Best
Joes

Hello,
I'd like to tell you about Roger Federer, one of the most talented and awarded Swiss tennis players of all time. He started playing tennis when he was 8. In this year he became the oldest world No. 1 at age 36 which is simply amazing. He has many, many world records including 20 Grand Slam titles and 30th final at Australian Open. He's well-known for his charity work too. In 2003 he formed The Roger Federer Foundation which focuses on improving level of education in Southern Africa and Switzerland. He's a really intelligent and educated person. He speaks English, German and French. I admire him for his great, sport heart and also as a father of 4 twins. Personally I think this is the best tennis player in the world who's made many changes in tennis overall. I wish I met him face to face and told him how much I love him. I hope he'll still be playing as long as he's able to.

Thank you for your attention and please respond to my e-mail. I want to know if I made any mistakes.

Hello Strzelu,

Thank you for the comment. We don't correct posts on LearnEnglish as we are a small team and have many users posting every day, but we do read every post before it appears on the site.

Federer is a remarkable athlete. I'm not sure there is anyone like him in any other sport at the moment.

 

Peter

The LearnEnglish Team

I want to tell about Russian Olimpic champion in high jump with a pole Yelena Isinbaeva.
She was born in 1982 years in Volgograg. she is half a russian , her father is tabasarans.
When she was five her father gave her to sportschool.
16 years old she the first time won the World youth game in Moscow. She jumped 4 meteres in high with a pole. That was begin the career of Olympic champion.
She has became two times the Olympic champion. Maximum of the height that she took was 5 meters 11 santimeters.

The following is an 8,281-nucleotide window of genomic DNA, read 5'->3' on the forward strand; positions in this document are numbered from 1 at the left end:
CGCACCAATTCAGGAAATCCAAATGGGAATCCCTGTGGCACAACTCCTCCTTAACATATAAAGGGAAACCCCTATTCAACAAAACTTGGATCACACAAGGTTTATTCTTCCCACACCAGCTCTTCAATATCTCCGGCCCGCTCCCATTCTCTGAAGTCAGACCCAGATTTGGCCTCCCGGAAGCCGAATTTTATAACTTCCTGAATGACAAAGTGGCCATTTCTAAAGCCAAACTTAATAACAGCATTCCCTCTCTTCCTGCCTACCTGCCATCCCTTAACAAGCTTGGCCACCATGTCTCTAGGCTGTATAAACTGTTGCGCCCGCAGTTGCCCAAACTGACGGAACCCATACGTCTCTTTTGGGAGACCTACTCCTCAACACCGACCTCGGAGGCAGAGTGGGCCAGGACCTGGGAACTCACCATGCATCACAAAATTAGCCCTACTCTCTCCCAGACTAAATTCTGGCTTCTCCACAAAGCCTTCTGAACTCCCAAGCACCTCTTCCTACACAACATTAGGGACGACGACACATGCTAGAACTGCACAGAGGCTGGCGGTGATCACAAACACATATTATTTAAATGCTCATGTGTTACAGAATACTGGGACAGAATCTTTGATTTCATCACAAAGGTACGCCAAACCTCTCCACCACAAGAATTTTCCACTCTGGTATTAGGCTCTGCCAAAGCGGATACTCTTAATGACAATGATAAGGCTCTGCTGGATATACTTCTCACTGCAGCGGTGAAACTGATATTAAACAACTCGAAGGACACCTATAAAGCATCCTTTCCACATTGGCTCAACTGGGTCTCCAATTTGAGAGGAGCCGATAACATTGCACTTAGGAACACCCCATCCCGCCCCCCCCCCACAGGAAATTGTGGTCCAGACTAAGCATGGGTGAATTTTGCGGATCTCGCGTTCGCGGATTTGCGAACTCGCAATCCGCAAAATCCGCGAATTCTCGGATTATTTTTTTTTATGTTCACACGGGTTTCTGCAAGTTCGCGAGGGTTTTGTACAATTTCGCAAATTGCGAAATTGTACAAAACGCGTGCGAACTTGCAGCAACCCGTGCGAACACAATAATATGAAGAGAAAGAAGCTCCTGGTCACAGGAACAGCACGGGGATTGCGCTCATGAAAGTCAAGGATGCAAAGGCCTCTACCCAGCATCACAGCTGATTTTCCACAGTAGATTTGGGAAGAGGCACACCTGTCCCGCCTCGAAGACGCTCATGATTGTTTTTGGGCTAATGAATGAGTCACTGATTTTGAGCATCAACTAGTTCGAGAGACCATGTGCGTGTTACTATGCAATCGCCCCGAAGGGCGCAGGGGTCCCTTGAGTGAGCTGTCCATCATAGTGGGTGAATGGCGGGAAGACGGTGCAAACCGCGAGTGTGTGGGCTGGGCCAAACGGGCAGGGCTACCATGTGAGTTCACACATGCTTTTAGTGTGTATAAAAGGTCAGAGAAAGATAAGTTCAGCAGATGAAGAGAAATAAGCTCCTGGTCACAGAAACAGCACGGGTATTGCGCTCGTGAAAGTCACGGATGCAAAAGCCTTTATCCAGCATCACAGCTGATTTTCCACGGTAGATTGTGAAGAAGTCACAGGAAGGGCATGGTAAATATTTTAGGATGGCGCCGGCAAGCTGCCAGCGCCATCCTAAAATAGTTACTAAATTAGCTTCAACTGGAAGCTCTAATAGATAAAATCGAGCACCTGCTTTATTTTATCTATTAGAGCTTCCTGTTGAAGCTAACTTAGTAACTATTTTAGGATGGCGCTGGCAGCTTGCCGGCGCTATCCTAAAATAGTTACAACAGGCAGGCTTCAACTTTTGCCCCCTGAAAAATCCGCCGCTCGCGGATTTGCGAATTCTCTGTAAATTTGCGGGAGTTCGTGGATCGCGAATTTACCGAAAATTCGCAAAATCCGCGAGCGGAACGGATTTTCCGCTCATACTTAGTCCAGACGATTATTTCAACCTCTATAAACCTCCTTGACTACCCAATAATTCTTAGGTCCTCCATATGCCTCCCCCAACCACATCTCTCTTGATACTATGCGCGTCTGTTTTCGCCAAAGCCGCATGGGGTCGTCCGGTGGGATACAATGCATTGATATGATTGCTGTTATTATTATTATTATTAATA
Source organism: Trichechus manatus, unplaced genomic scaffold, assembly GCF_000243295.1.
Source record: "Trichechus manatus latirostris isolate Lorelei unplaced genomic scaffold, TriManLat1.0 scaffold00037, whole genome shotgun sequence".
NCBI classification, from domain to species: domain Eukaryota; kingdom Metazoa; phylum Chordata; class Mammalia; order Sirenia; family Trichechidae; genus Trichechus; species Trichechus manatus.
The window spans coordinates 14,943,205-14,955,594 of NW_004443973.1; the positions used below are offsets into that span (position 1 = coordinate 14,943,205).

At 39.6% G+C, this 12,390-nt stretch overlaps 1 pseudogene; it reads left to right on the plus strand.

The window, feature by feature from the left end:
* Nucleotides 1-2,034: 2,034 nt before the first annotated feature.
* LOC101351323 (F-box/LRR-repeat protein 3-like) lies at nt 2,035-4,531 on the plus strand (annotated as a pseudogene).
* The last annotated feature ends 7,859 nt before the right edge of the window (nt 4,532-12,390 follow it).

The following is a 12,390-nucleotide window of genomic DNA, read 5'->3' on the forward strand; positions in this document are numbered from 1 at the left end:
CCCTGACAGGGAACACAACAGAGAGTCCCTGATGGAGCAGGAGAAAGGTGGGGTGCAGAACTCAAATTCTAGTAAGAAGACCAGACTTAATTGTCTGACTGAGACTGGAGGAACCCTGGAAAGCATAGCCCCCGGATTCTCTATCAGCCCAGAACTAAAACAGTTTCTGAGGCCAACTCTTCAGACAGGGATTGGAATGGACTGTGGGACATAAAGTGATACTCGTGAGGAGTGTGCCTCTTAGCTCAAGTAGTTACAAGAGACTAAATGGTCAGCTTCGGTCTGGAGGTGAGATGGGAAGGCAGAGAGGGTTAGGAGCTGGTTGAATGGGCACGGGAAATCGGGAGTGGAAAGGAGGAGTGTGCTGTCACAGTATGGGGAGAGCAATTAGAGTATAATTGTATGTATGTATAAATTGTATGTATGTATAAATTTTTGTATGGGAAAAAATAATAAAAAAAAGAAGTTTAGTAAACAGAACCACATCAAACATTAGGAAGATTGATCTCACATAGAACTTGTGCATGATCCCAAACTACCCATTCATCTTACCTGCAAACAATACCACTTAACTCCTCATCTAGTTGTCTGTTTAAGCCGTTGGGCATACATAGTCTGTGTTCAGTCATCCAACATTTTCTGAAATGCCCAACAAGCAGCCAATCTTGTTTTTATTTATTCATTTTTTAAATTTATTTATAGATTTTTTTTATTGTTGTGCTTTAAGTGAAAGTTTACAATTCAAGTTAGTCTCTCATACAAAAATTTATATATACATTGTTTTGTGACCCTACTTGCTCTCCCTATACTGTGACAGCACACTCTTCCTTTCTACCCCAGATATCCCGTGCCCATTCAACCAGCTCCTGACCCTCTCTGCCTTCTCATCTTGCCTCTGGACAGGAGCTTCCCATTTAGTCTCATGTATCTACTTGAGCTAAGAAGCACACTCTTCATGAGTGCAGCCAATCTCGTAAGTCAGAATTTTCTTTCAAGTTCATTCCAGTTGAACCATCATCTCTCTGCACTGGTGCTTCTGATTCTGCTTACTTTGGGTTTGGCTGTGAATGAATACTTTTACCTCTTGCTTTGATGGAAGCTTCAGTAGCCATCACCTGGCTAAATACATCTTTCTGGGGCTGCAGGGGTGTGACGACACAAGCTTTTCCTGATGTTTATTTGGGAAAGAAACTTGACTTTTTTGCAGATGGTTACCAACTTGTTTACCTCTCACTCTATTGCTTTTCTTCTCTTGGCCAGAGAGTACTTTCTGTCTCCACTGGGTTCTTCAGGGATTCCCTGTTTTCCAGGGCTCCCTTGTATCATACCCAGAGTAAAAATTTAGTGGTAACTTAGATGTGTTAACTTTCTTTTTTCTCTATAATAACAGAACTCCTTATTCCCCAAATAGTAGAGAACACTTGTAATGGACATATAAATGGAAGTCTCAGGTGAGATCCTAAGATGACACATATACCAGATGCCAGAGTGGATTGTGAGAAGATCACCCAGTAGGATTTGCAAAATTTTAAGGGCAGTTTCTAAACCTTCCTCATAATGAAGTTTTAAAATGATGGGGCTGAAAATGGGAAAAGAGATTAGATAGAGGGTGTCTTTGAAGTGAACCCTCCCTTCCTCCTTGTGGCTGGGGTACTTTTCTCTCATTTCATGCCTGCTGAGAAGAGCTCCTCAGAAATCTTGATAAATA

Now she has two children.
I pride she because she made the sport career and remained feminine.

My English teacher told me to make a simple sentence about what I did yesterday. I wrote: "I played loads of games with my friend at my house." She said that "loads" doesn't have any meaning but it was used many times in this recording. Therefore, does she mean that I cannot use "loads" in this situation or she didn't know about this word? Last but not least, do you meet any trouble when reading my comment?

Hello wangyao,

I can't comment on what your teacher means - for this you will have to ask her. The phrase 'loads of' means the same as 'lots of' or 'a lot of' but it is a very informal phrase which is used really only in informal speech or in very informal writing.

 

Peter

The LearnEnglish Team

So can I use it while I am writing a letter to a friend that not very close with me?

Hello wangyao,

I'd need to know more about you and your friend and your relationship to give you good advice on this, but if, for example, you are both relatively young and have a good friend in common, 'loads of' is probably OK. But if you're in doubt, I'd recommend using 'lots of', which is slightly more informal than 'a lot of' and is appropriate in a wider range of context than 'loads of'.

All the best,
Kirk
The LearnEnglish Team